I’m endlessly searching for new ways to present and engage with old ideas. Some of the most wonderful experiences come from seeing or working with familiar things in a new way. So I was delighted when I discovered the game Nuxo on the iOS App Store recently.
It’s a simple game and if you’ve got an iOS device you can go ahead and play it yourself. But as I played it I realised there was so much scope for using this in the classroom. I was teaching index laws recently so I modified Nuxo into a game I call Index Noughts & Crosses. You can see how it works below:
Download the spreadsheet and generate your own boards!
I really admire intentional people. I mean the kinds of people who think about what they want to achieve, set goals to get them on the right path, and then go out to strategically accomplish their objectives. Those people inspire me: they show me what’s possible when you set your mind on something and then pursue it with all your strength and discipline.
But I’m not one of them. At least, I definitely don’t feel like one. Many of the things I would consider my greatest achievements have arisen from things that took place accidentally or out of my control. I feel like a surfer who just happened to be at the right spot at the right time to ride a wave into the shore.
For instance, my Youtube channel – which is what I’m most well known for at the moment – was never intended for wide public consumption. I started shooting and uploading videos for just one boy I taught two years ago. He was very unwell and missed huge amounts of school due to hospital visits, so I put things up on the channel so he could keep up with us when he was away. This is a little embarrassing now, but I initially made the videos public simply because I didn’t want to deal with the headache of adjusting privacy settings on every single thing I uploaded!
Since the videos were freely available, others started asking if they were allowed to watch too. It started with the other students in my class – no one else knew I was doing this, and they only knew because they saw me setting up my recording equipment each lesson. From there, it spread to students in other classes, mainly Extension 2 students who had glossed over the 2-Unit topics in class and wanted an actual explanation of things like Series and Sequences. And before I knew it, students from other schools – and even other countries! – were watching along.
All of this blew me away. As I said, none of it had been intentional. I never set out to have a popular Youtube channel; it just kind of happened by itself. But at the same time, it wasn’t all that surprising. Mathematics is, at its essence, the same everywhere – and in fact for most of school across the world, it’s compulsory – so it wasn’t that unusual that I found a wider audience of students. What surprised me most, though, was when the people who commented and emailed me weren’t students. They were teachers.
Why would teachers be watching my videos? The videos are aimed at students, not educators. But then I realised why it made sense. In mathematics – not to mention a hundred other areas of human endeavour – one of the key ways to learn is by example. Yes, you can explain the concepts or principles as much as you like – but what does it look like when you _use_ those principles? What do those concepts look like in action? This is why observations form such a helpful part of initial (and continued!) teacher education: there’s nothing quite like seeing someone else actually do something to help you wrap your head around how you might do it.
And that’s what my videos were helping to provide. Just one example of how to go about explaining things. Not the only way, nor the best way – just one way. And apparently there’s a need out there for this kind of thing. Then I thought to myself – are there things I would say to or upload for teachers if I had a channel just for them? And I realised the answer was yes.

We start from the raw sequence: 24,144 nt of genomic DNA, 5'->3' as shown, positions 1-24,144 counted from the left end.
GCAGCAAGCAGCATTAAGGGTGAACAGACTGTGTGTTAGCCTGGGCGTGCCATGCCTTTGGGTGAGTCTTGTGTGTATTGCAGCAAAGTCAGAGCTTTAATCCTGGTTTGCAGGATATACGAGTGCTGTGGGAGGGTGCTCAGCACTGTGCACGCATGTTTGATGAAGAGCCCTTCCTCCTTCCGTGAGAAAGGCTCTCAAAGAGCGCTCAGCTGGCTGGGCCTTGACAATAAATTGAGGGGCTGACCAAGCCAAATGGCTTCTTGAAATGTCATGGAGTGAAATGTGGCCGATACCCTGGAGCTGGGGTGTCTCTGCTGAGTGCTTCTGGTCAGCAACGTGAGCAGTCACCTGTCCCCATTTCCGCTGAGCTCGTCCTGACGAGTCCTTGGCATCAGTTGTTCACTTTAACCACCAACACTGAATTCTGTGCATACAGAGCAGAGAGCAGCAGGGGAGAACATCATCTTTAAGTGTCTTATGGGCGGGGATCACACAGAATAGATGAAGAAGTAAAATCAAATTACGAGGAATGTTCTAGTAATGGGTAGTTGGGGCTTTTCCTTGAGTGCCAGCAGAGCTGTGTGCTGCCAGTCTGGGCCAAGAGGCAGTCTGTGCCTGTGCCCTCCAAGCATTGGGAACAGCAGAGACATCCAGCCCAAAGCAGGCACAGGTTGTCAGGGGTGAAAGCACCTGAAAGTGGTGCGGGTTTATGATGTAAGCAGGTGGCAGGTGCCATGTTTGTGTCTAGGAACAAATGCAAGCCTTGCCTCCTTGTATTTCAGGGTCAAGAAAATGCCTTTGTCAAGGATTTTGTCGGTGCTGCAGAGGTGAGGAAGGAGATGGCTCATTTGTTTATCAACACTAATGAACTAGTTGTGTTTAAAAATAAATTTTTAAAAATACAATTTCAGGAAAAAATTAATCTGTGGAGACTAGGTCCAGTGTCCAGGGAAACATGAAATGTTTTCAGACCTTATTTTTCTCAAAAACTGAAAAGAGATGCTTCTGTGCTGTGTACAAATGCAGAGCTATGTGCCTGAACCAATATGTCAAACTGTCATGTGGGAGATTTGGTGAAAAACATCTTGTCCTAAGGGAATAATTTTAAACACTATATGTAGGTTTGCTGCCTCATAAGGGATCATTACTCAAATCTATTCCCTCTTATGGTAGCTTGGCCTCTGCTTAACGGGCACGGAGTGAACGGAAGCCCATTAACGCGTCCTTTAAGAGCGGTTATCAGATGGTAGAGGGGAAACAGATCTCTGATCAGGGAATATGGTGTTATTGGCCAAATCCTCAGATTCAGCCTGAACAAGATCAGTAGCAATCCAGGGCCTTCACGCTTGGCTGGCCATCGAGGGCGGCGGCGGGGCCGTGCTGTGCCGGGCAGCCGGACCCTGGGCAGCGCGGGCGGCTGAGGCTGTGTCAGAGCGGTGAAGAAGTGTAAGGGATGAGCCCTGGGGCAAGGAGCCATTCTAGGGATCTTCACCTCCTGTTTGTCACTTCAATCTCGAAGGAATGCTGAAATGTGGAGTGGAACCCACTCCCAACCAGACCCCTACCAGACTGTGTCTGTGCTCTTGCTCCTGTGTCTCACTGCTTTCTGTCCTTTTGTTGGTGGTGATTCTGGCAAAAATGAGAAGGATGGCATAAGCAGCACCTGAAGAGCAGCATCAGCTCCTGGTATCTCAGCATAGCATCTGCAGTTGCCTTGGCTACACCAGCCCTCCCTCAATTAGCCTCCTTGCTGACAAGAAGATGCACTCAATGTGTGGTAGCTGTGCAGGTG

So, in light of the opportunity that’s standing right there – to offer practical and thought-provoking content to hundreds of pre-service, early career and even experienced mathematics teachers out there, for free – I’m starting Wootube²: videos for anyone and everyone interested in mathematics education. I’d be lying if I said I have a huge amount of time to invest in the channel – this is most definitely a side project – but I already have tons of ideas for material to post that I hope will be helpful in developing teachers and cultivating constructive discussion around teaching and learning mathematics. If you are a maths teacher and you have ideas or requests for things you’d like me to do on the channel, please contact me and let me know. Otherwise, subscribe and stay tuned!
We have spent so many years doing maths with the same set of numbers that we often forget that our way of writing numbers is just one way among many. We use the Arabic numerals in Base 10, but there are many alternatives each with their own story. For two other number systems, research the following:
- What is the purpose of this number system, and what are its distinctive features?
- Explain where and how this number system is used today.
- What are the advantages and disadvantages of this number system?
Put these into your own post and submit them by the end of the lesson!
Simon is a sharer par excellence, not to mention a generally thoughtful and down-to-earth guy. So when he talks (types), I listen (read). Essentially, in his post he is posing this very valid question:
Why is sharing happening on social media (where it is transient) rather than on platforms that are clearly built for it and superior to it in almost every way (e.g. MathsLinks)?
This is a question I’ve thought about too – and it’s bugged me. Over the last few months, these have been the thoughts percolating around my head.
- (a) It’s where the community is active, which motivates the poster. In the right space, at the right time, it will gain a responsive audience and that response is a very powerful motivator.
(b). It’s where people visit, every day and for no particular reason, which is how the viewer sees it in the first place. People come to dedicated sites like MathsLinks when they (i) are after something, (ii) have the presence of mind to look for what someone else has made/found first, and (iii) have the time to commit to browsing for a little while. That happens far less often than people pulling up their social media feed of choice (which seems to happen reflexively once people get to a bus stop or train station these days).